At block 414, the email browser 130 may permit the user to add and/or edit attachments via voice commands. As shown in FIG. 2, some embodiments may permit a user to add and/or edit attachments: 1) to existing attachments; 2) as specific file types; 3) from remote servers; and 4) from URLs. When editing an attachment, the email browser 130 may use techniques similar to text editing programs, whereby changes to text may be tracked (e.g., “track changes” in Microsoft Word® or “TouchUp Text” in Adobe Acrobat®). For example, these changes may be controlled using commands such as “add” or “delete” followed by the words and/or location of the words that the user wishes to add or delete. Some methods of annotation that may be used to edit attachments include text-based annotation and files (e.g., .TXT extensions) or Extensible Markup Language (XML)-based annotations (e.g., for a file “ThisFile.pdf” a user may add the file “ThisFileAppended.XML” as an attachment for the email reply). Additionally, or alternatively, “meta-data” (i.e., data that describes the content, quality, and/or other characteristics of email attachments) may be added to the headers of the attachments and/or annotated files.

In some embodiments, attachments may be added from a remote server. In some embodiments, the user may ask for URLs and/or Internet/network-based files using voice-based web navigation techniques such as those previously mentioned. While any file type may be editable using the email application 130, some embodiments may permit .XML and .TXT type attachments only for design simplification.

The above discussion is meant to be illustrative of the principles and various embodiments of the present invention. Numerous variations and modifications will become apparent to those skilled in the art once the above disclosure is fully appreciated. For example, “spam” email detection, and various system settings of the email application 130, such as categorizing email as “read” or “unread” may be taken into account. Additionally, some ASR implementations may use “training” (i.e., an ASR application may store a set of speech-based sounds for each user) to optimize speech recognition for a particular user. It is intended that the following claims be interpreted to embrace all such variations and modifications.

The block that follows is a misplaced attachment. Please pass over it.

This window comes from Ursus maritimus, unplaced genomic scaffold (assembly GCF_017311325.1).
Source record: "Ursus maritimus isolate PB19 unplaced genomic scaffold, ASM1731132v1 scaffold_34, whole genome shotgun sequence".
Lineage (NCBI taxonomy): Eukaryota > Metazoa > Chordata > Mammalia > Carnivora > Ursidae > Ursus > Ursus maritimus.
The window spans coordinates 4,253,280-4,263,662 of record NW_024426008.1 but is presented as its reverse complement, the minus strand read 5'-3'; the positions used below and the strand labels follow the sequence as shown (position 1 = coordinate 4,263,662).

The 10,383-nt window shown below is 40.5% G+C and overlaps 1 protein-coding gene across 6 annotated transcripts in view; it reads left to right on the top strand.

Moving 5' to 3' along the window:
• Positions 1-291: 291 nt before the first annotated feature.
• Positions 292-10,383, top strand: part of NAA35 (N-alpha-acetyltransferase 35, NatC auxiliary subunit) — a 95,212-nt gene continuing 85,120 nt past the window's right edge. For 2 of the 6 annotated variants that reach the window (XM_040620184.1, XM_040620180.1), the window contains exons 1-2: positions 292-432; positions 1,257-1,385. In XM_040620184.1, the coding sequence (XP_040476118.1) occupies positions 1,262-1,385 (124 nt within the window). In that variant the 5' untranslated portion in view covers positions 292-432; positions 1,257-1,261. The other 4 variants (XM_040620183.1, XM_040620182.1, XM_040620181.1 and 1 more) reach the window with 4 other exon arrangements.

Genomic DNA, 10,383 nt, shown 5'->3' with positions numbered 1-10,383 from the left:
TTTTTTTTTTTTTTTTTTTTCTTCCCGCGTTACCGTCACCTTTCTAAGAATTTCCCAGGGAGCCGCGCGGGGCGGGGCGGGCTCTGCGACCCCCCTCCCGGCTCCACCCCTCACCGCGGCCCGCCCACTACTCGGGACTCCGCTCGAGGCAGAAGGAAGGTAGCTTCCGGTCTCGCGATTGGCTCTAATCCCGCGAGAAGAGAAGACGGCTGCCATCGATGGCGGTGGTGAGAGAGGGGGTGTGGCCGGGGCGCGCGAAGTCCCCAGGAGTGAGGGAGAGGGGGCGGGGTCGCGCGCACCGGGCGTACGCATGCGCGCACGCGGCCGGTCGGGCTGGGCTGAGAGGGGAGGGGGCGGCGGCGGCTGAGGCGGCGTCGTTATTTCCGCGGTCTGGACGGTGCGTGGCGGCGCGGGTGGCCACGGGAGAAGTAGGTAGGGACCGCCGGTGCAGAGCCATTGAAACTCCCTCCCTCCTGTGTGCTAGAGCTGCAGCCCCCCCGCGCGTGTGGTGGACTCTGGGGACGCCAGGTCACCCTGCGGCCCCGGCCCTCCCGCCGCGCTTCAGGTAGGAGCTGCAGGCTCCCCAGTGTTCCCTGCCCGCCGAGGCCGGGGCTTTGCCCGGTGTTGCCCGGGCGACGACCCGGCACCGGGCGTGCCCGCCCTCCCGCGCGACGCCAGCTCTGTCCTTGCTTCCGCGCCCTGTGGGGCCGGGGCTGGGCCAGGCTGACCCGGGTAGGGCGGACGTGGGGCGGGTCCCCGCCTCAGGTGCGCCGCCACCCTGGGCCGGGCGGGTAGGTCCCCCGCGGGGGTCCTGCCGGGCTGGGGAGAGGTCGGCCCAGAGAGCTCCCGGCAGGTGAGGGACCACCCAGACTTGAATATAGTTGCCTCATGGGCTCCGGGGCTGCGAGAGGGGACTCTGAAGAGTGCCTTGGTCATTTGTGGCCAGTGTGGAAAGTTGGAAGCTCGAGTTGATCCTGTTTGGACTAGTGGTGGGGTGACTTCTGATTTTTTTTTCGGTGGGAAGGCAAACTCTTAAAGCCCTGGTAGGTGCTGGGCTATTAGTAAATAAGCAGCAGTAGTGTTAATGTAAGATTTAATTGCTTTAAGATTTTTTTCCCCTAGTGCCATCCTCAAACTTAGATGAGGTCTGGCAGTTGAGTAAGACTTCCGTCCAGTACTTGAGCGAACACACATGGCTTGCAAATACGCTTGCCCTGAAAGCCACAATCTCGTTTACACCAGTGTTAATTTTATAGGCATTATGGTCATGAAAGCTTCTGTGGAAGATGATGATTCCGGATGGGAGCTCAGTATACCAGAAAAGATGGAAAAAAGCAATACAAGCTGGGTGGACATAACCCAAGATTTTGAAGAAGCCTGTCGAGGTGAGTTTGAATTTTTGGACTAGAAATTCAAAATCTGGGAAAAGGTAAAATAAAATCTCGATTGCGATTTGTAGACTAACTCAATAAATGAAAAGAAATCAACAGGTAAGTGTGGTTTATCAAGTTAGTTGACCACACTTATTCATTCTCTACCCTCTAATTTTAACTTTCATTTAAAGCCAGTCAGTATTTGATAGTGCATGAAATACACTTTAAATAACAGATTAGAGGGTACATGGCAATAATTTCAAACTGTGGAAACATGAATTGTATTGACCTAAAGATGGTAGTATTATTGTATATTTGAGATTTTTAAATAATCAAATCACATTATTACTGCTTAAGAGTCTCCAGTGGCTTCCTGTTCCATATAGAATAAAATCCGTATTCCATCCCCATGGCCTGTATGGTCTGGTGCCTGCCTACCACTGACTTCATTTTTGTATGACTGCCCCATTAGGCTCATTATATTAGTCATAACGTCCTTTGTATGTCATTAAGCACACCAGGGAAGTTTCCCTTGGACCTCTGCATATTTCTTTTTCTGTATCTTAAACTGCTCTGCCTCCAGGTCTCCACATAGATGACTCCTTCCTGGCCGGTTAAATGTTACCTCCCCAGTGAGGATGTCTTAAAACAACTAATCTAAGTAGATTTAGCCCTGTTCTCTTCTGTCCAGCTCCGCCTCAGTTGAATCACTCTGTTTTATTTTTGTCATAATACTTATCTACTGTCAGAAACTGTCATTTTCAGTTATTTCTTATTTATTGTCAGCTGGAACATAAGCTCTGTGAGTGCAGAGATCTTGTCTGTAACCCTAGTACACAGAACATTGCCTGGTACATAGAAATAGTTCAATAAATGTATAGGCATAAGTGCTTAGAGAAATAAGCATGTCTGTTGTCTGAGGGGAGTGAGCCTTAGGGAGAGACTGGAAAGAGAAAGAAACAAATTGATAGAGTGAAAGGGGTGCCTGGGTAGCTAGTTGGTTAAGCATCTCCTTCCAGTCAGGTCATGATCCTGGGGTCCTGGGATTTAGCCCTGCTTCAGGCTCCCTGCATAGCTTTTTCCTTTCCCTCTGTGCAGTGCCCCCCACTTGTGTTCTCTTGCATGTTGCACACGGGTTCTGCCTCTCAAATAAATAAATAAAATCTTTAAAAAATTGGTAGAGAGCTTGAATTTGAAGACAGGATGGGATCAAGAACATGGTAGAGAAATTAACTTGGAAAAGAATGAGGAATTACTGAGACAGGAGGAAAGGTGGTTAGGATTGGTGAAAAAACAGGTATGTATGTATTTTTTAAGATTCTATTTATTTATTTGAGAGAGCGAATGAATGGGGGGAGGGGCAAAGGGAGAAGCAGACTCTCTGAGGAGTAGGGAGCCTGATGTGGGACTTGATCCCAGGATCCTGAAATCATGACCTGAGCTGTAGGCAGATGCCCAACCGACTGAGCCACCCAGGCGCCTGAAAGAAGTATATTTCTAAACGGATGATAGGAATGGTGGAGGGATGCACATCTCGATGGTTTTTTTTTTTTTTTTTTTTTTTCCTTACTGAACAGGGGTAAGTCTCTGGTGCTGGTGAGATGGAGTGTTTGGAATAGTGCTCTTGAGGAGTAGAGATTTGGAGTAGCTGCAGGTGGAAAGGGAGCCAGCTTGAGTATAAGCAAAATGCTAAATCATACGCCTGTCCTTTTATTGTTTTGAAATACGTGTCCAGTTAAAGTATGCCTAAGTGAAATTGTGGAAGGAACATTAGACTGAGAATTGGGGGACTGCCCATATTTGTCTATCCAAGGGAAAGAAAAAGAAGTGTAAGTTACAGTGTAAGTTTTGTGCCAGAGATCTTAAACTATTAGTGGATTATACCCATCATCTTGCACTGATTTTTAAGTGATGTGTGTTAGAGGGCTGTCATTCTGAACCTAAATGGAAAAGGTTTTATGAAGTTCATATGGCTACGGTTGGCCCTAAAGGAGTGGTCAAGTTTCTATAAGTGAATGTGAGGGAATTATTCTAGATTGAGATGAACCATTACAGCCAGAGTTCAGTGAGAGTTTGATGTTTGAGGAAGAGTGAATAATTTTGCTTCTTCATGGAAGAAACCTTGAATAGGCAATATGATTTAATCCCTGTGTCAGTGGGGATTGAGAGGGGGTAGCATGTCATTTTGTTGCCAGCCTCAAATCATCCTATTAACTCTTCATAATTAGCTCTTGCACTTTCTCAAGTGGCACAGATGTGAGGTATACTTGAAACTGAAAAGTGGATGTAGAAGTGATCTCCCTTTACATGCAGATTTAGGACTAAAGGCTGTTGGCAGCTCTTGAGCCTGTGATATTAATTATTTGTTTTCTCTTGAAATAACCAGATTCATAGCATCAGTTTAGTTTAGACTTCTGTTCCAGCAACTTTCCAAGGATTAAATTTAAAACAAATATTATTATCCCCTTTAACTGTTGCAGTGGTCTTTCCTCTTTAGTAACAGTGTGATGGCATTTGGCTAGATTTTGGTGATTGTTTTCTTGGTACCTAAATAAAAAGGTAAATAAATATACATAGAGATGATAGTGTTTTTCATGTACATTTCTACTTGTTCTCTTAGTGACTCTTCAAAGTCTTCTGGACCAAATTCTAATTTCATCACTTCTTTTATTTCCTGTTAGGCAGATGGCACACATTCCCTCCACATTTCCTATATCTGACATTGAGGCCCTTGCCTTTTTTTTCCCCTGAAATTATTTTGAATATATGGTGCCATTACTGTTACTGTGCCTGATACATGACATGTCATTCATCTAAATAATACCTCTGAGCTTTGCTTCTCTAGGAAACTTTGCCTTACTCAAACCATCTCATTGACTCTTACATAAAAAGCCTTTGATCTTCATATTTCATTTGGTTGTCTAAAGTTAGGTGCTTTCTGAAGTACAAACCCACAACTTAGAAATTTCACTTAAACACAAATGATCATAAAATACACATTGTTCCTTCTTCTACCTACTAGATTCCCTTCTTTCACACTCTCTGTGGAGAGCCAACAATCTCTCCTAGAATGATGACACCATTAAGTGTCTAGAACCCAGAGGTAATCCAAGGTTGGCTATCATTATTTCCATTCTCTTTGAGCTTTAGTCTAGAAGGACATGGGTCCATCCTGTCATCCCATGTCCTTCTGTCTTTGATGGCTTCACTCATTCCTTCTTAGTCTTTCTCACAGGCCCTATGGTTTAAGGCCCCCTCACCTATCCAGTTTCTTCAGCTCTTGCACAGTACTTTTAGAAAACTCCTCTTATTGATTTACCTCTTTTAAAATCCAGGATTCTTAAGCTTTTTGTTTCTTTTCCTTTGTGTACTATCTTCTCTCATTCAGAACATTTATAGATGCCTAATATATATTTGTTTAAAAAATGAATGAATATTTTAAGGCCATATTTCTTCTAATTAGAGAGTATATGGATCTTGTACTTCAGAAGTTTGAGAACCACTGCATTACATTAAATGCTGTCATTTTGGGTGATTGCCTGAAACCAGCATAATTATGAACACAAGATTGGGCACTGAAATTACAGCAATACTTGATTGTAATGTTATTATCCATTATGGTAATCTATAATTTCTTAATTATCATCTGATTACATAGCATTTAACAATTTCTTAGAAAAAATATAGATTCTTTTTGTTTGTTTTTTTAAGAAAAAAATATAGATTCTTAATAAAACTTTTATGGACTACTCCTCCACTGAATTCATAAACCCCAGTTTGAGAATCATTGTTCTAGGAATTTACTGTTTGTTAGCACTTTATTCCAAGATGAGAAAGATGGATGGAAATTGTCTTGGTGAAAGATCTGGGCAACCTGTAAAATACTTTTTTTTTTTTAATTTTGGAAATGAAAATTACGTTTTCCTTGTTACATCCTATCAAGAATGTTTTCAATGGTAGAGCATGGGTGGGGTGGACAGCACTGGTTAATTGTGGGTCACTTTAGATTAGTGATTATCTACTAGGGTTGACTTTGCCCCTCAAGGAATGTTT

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Citing PatentFiling datePublication dateApplicantTitle
US8625753 *Jun 3, 2011Jan 7, 2014Sprint Communications Company L.P.Delivering recallable messages via internet or telephony communicaiton paths
US20120280915 *May 2, 2011Nov 8, 2012Nokia CorporationMethod and apparatus for facilitating interacting with a multimodal user interface
Classifications
U.S. Classification709/206, 709/207, 709/220, 455/566, 370/352
International ClassificationG06F15/16, G06Q10/00, G06F3/00, G10L15/26
Cooperative ClassificationG10L15/265, G06Q10/107
European ClassificationG10L15/26A, G06Q10/107
Legal Events
DateCodeEventDescription
Jan 28, 2014ASAssignment
Free format text: ASSIGNMENT OF ASSIGNORS INTEREST;ASSIGNORS:HEWLETT-PACKARD COMPANY;HEWLETT-PACKARD DEVELOPMENT COMPANY, L.P.;PALM, INC.;REEL/FRAME:032132/0001
Effective date: 20140123
Owner name: QUALCOMM INCORPORATED, CALIFORNIA
Dec 18, 2013ASAssignment
Effective date: 20131218
Owner name: HEWLETT-PACKARD DEVELOPMENT COMPANY, L.P., TEXAS
Free format text: ASSIGNMENT OF ASSIGNORS INTEREST;ASSIGNOR:PALM, INC.;REEL/FRAME:031837/0659
Free format text: ASSIGNMENT OF ASSIGNORS INTEREST;ASSIGNOR:HEWLETT-PACKARD DEVELOPMENT COMPANY, L.P.;REEL/FRAME:031837/0544
Owner name: PALM, INC., CALIFORNIA
Free format text: ASSIGNMENT OF ASSIGNORS INTEREST;ASSIGNOR:PALM, INC.;REEL/FRAME:031837/0239
May 3, 2013ASAssignment
Effective date: 20130430
Free format text: ASSIGNMENT OF ASSIGNORS INTEREST;ASSIGNOR:HEWLETT-PACKARD DEVELOPMENT COMPANY, L.P.;REEL/FRAME:030341/0459
Owner name: PALM, INC., CALIFORNIA
Nov 17, 2003ASAssignment
Owner name: HEWLETT-PACKARD DEVELOPMENT COMPANY, L.P., TEXAS
Free format text: ASSIGNMENT OF ASSIGNORS INTEREST;ASSIGNORS:SIMSKE, STEVEN J.;BURNS, R. JOHN;LIN, XIAOFAN;AND OTHERS;REEL/FRAME:014713/0150;SIGNING DATES FROM 20031023 TO 20031112
Free format text: ASSIGNMENT OF ASSIGNORS INTEREST;ASSIGNORS:SIMSKE, STEVEN J.;BURNS, R. JOHN;LIN, XIAOFAN;AND OTHERS;SIGNING DATES FROM 20031023 TO 20031112;REEL/FRAME:014713/0150